Chromosome-level assembly of the Hypophthalmichthys molitrix (Cypriniformes: Cyprinidae) genome provides insights into its ecological adaptation.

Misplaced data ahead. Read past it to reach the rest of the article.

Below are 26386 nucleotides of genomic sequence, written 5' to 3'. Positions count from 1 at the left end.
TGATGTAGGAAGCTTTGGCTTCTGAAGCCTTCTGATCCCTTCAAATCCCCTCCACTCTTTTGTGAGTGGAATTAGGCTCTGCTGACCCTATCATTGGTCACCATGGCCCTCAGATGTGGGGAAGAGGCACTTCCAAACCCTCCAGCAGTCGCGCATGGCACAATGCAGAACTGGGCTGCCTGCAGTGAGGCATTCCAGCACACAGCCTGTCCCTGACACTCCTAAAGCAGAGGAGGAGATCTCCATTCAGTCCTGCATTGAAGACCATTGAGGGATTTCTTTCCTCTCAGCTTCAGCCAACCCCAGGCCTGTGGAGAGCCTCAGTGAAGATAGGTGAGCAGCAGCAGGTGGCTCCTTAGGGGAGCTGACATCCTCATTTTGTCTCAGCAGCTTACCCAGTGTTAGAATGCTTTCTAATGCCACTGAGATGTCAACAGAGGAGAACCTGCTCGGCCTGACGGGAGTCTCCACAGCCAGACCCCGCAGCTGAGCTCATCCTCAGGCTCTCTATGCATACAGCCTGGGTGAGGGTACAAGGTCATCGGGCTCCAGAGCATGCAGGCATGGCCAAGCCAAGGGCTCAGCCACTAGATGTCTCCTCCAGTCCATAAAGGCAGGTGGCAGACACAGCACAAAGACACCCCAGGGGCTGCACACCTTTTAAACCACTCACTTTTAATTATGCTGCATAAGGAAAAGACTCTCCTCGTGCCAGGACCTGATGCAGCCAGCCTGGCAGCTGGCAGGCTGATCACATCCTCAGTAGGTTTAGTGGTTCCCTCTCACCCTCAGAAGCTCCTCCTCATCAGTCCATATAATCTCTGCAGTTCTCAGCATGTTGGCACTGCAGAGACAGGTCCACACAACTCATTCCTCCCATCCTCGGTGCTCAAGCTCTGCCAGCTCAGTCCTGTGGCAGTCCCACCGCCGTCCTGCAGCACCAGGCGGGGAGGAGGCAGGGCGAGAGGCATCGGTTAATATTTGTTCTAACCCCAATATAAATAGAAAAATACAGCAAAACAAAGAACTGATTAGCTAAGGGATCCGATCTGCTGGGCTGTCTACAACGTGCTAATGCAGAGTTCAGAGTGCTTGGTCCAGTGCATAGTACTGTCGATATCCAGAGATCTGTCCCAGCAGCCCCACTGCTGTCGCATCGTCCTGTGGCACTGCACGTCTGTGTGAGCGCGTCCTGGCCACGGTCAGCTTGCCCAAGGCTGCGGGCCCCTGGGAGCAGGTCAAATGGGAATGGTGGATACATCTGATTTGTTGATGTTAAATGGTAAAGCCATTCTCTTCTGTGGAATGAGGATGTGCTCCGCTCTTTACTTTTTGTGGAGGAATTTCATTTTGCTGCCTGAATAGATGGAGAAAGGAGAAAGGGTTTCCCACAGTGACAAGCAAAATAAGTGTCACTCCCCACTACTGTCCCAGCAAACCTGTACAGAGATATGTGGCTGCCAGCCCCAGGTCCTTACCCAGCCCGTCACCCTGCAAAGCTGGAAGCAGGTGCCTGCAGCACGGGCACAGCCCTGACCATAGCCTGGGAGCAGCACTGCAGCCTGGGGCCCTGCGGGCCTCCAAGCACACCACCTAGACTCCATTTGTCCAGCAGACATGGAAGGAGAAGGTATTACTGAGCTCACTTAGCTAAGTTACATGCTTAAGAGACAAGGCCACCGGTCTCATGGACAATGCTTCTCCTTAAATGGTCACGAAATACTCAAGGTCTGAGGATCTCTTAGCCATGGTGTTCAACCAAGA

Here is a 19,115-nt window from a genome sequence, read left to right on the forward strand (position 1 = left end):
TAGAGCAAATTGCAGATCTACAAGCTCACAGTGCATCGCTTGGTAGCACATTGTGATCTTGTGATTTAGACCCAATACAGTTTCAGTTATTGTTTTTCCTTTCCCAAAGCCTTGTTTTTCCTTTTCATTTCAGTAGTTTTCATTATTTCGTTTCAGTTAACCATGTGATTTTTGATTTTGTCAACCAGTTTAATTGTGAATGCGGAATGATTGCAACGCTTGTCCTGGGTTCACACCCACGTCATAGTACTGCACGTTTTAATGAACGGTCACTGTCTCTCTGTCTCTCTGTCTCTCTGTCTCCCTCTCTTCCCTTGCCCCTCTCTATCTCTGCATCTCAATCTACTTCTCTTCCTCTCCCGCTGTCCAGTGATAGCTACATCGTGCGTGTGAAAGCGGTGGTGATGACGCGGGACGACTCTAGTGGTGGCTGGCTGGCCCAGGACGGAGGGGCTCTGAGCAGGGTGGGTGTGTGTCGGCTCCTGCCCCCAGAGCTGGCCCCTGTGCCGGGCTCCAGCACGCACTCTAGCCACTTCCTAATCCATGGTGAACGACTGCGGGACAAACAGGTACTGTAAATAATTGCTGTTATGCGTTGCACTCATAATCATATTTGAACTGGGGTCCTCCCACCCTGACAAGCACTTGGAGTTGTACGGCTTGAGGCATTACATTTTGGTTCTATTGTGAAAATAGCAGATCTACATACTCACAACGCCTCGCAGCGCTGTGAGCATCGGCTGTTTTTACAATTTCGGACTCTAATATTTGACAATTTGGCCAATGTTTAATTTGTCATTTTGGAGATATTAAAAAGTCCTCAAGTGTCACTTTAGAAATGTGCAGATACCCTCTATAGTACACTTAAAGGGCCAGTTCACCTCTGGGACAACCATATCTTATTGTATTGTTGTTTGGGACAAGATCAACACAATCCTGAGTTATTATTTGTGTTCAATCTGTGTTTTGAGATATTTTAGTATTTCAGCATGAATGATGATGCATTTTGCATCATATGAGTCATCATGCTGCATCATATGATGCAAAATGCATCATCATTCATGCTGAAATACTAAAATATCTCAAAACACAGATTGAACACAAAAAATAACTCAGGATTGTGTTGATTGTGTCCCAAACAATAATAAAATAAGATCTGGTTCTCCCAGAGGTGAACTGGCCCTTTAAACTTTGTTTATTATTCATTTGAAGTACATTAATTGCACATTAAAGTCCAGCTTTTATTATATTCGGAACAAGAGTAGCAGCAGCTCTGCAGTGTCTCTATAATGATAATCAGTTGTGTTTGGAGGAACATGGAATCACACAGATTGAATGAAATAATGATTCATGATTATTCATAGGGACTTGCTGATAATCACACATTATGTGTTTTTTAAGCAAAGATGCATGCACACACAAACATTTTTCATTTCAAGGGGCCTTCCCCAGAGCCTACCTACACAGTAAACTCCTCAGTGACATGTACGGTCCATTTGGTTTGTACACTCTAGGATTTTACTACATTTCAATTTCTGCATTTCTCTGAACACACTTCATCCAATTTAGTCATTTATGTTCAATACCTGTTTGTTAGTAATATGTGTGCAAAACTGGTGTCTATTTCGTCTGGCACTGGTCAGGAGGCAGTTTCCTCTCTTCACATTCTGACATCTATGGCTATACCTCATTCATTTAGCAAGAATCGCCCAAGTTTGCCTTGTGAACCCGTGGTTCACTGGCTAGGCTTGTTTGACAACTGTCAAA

Hypophthalmichthys molitrix (silver carp) is phytoplanktivorous and is an economically and ecologically important fish species. As a well-known invasive species, a number of factors associated with the ecological adaptations of this species are largely unknown. Here, we present a chromosomal-level assembly of the species based on the PacBio Sequel II platform and Hi-C scaffolding technology. Based on the high-quality genome sequences and previous genome sequencing projects, a number of genes that were probably subject to positive selection reside in the genome of H. molitrix, and the last common ancestors of H. molitrix and H. nobilis were identified. Some of these genes may partially explain the mechanisms of H. molitrix for surviving damage due to toxic algae. Demographic history estimation suggests that the effective population size (EPS) of the species may have constantly increased along with the uplift of the Qinghai-Tibet Plateau, started to decline when quaternary glaciation started, and further declined during the Younger Dryas Period. Moreover, the introgression from H. nobilis to H. molitrix in North America was corroborated based on the whole-genome sequencing data, and the proportion of introgressed regions was estimated to be approximately 5.8%. Based on the high-quality assembly, the possible mechanisms by which H. molitrix adapts to its endemic and invaded locations were profiled.